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Monday, April 7, 2014

Interview Part 1: Victor Perez, That Feeling

Great American Ballpark in Cincinnati in 2010. Victor Perez played a season in the Reds organization. His father starred in Cincinnati. (G21D Photo)
Part 1: That Feeling | Part 2: Beautiful Moment

Victor Perez stepped up to the plate and marveled at the situation.

It was June 1990 and Perez was playing for the rookie Billings Mustangs. This was his first professional at bat.

"I remember standing up at that plate and enjoying the moment," Perez told The Greatest 21 Days recently.

The moment was quick. Three pitches came and three pitches passed Perez by. All three were strikes.

"I did not care," Perez said of the quick strikeout. "I was enjoying the moment going up there for the first time. ... That was a feeling I will never forget."

Perez' first professional at bat came after years of watching others and their professional at bats. Perez grew up in baseball parks, the son of future Hall of Famer and integral part of the Big Red Machine Tony Perez.

Victor Perez' baseball career ended up being much briefer than his father's. His career lasted just 24 games, 58 total playing appearances.
The Ohio River as seen from Great American Ballpark in Cincinnati in 2010. Victor Perez' father Tony Perez starred at old Riverfront Stadium. (G21D Photo)
Victor Perez spoke to The Greatest 21 Days by phone recently from his New York City office. Perez went on from his brief baseball career to a successful career outside the game in real estate and acting.

Perez spoke of growing up in Cincinnati, surrounded by baseball. He told of hanging out with other ballplayers' kids and playing youth ball, with all the expectations that went with it.

Perez told of following his father through his career, to his native Cuba and to Cooperstown as his father was finally inducted into the National Baseball Hall of Fame.

He also told of his own one season as a pro, and the decision to end that career when the numbers didn't materialize.

Perez was born in Cincinnati in 1968, during his father's fifth season in the majors. He was then raised in the city with his brother Eduardo Perez. He also spent the off-season with his family in Puerto Rico, where his father also played.

Growing up, Perez said he didn't really know any better than a life with baseball.
Olympic Stadium in Montreal in March 2014. Victor Perez' father Tony Perez played in Montreal with the Expos from 1977 to 1979. (G21D Photo)
"We were surrounded by baseball all day," Perez said. We'd head to the ballpark with my dad all the time. Because of that, baseball was basically our lives."

"We weren't pushed into it, it was just a matter of growing into it, born with it, as you might say," Perez added.

Part of that baseball life included Perez and his brother playing with the other Reds kids, including Pete Rose Jr. and Ken Griffey Jr.

"It was like our home, and back then that was Riverfront Stadium," Perez said, noting all the other players' kids. "That was our playground. That was our hangout."

One of the people at Riverfront Stadium who made it special, Perez recalled, was Reds clubhouse manager Bernie Stowe.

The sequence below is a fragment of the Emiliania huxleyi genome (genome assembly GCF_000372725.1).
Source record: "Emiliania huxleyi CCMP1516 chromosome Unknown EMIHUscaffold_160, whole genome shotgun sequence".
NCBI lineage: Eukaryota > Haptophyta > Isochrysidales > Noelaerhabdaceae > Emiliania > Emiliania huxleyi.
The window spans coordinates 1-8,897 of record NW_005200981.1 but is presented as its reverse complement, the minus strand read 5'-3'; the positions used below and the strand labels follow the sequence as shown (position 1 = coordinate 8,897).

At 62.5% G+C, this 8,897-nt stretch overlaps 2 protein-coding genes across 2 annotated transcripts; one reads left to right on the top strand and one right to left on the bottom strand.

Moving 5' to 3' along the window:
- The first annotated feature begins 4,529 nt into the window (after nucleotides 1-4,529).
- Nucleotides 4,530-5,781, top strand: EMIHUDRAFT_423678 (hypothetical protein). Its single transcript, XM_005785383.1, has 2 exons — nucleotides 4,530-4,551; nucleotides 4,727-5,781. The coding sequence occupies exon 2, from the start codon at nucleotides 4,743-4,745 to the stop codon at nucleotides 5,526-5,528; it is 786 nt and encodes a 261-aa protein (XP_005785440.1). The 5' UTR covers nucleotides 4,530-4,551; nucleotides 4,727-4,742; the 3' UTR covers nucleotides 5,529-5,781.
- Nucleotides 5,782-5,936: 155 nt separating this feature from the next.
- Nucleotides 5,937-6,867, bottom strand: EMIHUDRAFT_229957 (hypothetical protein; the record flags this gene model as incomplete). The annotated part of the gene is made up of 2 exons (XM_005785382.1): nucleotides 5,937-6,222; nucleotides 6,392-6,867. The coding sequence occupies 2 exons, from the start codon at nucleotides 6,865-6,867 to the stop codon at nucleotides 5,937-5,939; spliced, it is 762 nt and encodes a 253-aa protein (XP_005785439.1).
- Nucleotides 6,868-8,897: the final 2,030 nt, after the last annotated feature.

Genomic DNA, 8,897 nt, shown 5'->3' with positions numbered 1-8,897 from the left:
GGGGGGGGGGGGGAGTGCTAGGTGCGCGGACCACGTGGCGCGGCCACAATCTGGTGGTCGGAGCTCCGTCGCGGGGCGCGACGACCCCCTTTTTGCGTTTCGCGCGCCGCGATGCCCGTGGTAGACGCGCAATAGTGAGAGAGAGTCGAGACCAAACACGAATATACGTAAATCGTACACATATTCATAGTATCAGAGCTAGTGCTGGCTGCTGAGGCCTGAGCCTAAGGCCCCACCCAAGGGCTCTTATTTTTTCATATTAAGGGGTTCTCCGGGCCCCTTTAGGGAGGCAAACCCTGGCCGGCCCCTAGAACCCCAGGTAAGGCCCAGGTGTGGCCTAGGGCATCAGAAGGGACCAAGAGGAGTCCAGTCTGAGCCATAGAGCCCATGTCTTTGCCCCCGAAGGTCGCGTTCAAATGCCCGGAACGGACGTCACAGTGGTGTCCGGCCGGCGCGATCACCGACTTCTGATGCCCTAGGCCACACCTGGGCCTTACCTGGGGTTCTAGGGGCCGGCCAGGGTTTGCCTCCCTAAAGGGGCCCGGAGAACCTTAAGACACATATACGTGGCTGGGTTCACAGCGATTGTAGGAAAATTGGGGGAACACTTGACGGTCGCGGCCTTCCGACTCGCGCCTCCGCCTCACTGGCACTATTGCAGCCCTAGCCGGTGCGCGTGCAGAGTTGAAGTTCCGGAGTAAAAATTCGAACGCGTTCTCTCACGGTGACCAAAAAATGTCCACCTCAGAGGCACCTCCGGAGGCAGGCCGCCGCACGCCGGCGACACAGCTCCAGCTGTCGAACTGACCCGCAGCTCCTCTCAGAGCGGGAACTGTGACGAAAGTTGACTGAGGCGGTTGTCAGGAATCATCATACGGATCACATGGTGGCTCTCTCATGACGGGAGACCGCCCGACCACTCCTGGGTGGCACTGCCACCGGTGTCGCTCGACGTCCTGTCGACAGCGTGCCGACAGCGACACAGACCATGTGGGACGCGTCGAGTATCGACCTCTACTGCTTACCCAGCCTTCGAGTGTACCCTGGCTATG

Fenway Park in Boston in 2004. Victor Perez' father Tony Perez played at Fenway with the Red Sox from 1980 to 1982. (G21D Photo)
"He always made us feel special," Perez said. "Bernie Stowe livens up those memories for me."

Every year there was the father-son game at the stadium, Perez recalled. In 1983, when his father and Pete Rose were with the Phillies, Perez recalled he,  his brother and Pete Rose Jr. getting to serve as bat boys in the World Series. "That was pretty special," Perez said.

He recalled later being able to take batting practice with players, when his father returned to the Reds in 1984. They also got to spend more time with the team. "We were out on the field all the time, every day, and we loved it," Perez said.

On the field himself, Perez played Little League, as well as in high school and in college. He also played in unusual places, like the living room.

Perez recalled he and his brother would go outside afternoons and play the game with friends. When his father was away from town he and his brother would get out a Nerf ball and bat and play in the apartment.

"My mother would just let us play," Perez said of Pituka Perez, the heart of the family.

In organized ball, Perez recalled being the son of a star major leaguer came with higher expectations. He had to prove himself.
Great American Ballpark in 2010, as viewed from the Ohio River.
But he ended up having success.

"At first, in the beginning, it was hard," Perez said, "but once you got used to the environment, then your physicality came through. Then it was easy."

As he grew up, Perez played other sports as well, including volleyball and baseball. At Xavier University, Perez played baseball and volleyball. He actually recalled himself being better at volleyball.

In baseball, Perez recalled getting into a groove toward the end, enough for the Reds to offer him a professional contract. He quickly signed.

"Of course it was an honor," Perez recalled of signing that pro contract, "especially to be in with the Cincinnati Reds organization. That was a great honor."

The son of the legendary Cincinnati Red became a Reds minor leaguer.

Part 1: That Feeling | Part 2: Beautiful Moment

Go to Part 2 of the Victor Perez interview: Beautiful Moment

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